Other facets of identity also came to the fore for some contributors: gender, race/ethnicity, age, and motherhood. For all of our contributors, being a woman created particular battles to be faced within the academy. Working within a male-dominated institutional setting means that women are often placed as ‘outsiders’ and a gendered division of labour is maintained, with women taking on the less prestigious roles (Acker 1990: 146). Women find they take on the bulk of the ‘emotional’ work (Hochschild 2003) and the work which is less significant or which focusses on smoothing over the social or interactional workings of the department or school—for example, organising the seminar series, the wine receptions, the social events, and dealing with student crises, as the chapter entitled, ‘Feminist Work in Academia and Beyond’ will outline. Furthermore, as found by Drago et al. (2008), female academics are seen as ‘more likely’ to be caring for dependents at home and to need to take time off and are therefore constructed as less than ideal workers in the academic sphere.

When presenting oneself as a particular gendered subject is part of the everyday presentation of self and successful assimilation into society (Budgeon 2003) it should come as no surprise that presenting oneself as suitably gendered is a part of working life as well (Acker 1990: 147). Furthermore, expectations from colleagues and managers about what ‘women’ and ‘men’ should and can do is as important as self-presentation and has real effects on the work that is offered to staff or that they are encouraged to take on. As Acker notes (1990: 148), such managerial perceptions of work and work performance get written into the bureaucracy of the institution through performance management processes and are therefore regularly reiterated and reinforced.

Working as a woman within feminist fields or taking a feminist approach to research and teaching also creates specific tensions, where women are seen as less credible, less rational, and less worthy than their male coun- terparts—perhaps even especially those male counterparts working in the same areas as them, who are deemed as ‘open minded’ and seen to be progressive. These hierarchies of knowledge are not only about gender, and other social positionings will influence how people are perceived and their knowledge evaluated. As Patricia Hill Collins argues (1991: 3), the dominant (white, male) perspective will exclude knowledge which does not ‘satisfy the political and epistemological criteria’ it holds to be valuable.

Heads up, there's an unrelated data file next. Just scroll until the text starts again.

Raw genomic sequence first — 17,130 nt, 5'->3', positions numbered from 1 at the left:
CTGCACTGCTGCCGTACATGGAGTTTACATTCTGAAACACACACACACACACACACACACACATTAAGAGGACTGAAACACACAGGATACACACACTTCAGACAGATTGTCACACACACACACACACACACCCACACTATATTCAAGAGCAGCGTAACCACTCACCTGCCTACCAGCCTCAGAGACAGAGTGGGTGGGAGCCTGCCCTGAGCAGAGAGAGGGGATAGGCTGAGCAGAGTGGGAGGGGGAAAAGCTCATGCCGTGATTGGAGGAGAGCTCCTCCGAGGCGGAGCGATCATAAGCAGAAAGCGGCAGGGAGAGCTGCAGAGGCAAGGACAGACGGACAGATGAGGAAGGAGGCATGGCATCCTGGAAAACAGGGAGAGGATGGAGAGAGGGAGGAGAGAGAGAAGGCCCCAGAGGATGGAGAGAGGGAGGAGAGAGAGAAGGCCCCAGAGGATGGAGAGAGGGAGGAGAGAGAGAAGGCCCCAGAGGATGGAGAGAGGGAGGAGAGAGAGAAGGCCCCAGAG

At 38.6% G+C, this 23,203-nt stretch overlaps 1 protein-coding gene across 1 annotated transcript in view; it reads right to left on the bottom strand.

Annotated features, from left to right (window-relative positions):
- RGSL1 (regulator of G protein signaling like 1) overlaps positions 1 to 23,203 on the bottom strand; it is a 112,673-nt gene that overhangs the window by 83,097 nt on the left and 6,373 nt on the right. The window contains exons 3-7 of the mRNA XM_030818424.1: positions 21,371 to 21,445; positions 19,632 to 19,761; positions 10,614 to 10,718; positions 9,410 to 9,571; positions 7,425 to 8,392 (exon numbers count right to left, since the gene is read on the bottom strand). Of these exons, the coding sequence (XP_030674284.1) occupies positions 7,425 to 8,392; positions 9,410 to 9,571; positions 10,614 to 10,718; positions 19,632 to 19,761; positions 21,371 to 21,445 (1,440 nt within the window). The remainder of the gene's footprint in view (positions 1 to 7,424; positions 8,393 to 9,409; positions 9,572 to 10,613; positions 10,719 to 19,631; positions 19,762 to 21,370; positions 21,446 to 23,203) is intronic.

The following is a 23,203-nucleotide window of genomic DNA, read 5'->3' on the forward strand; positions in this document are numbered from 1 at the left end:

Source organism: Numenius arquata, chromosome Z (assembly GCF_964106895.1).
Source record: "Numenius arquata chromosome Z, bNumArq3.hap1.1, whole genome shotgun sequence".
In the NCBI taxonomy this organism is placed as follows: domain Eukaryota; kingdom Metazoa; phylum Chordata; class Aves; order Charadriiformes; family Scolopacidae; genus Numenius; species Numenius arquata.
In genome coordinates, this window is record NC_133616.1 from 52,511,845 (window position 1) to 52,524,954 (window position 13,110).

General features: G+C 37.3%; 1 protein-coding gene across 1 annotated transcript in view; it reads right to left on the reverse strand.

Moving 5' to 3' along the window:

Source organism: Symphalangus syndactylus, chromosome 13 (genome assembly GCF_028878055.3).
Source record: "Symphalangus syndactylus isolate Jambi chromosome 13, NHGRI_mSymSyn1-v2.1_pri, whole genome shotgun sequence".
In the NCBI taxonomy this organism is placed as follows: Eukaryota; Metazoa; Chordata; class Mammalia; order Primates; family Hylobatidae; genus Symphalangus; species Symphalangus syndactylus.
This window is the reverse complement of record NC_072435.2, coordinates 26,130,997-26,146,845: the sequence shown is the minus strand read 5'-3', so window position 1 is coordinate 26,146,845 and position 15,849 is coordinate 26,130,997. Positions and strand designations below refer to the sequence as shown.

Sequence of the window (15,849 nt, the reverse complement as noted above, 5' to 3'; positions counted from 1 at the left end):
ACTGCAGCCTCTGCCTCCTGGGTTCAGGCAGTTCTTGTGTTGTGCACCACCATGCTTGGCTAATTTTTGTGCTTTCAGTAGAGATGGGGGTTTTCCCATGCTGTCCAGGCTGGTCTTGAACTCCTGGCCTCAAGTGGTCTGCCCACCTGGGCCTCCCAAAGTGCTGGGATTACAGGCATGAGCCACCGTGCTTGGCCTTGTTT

The importance of social positionings can be seen explicitly in some of our contributors’ chapters. Race and ethnicity were crucial intersections in the making and living of identities: one of our contributors was forced by her colleagues to confront the question, ‘Are you one of us or one of them?’ before they would consider her work as credible. This chapter also poses the (implicit) question of whether whiteness or those from singly Western ethnicities would be confronted in such a way by colleagues and to what extent the community of feminist scholars needs to engage more with race and ethnicity in all of its research and writings—a challenge that has been posed to white feminists for decades now and continues to stimulate debate (see for example Mohanty 1988; Friedman 1993; Aziz 1998; Carby 1998). It also reveals the complexity of intersections and the need to understand Zillah Eistenstein’s argument that: ‘labels reify ... hierarchies ... Silences and exclusions form the erasure’ (2004: 2).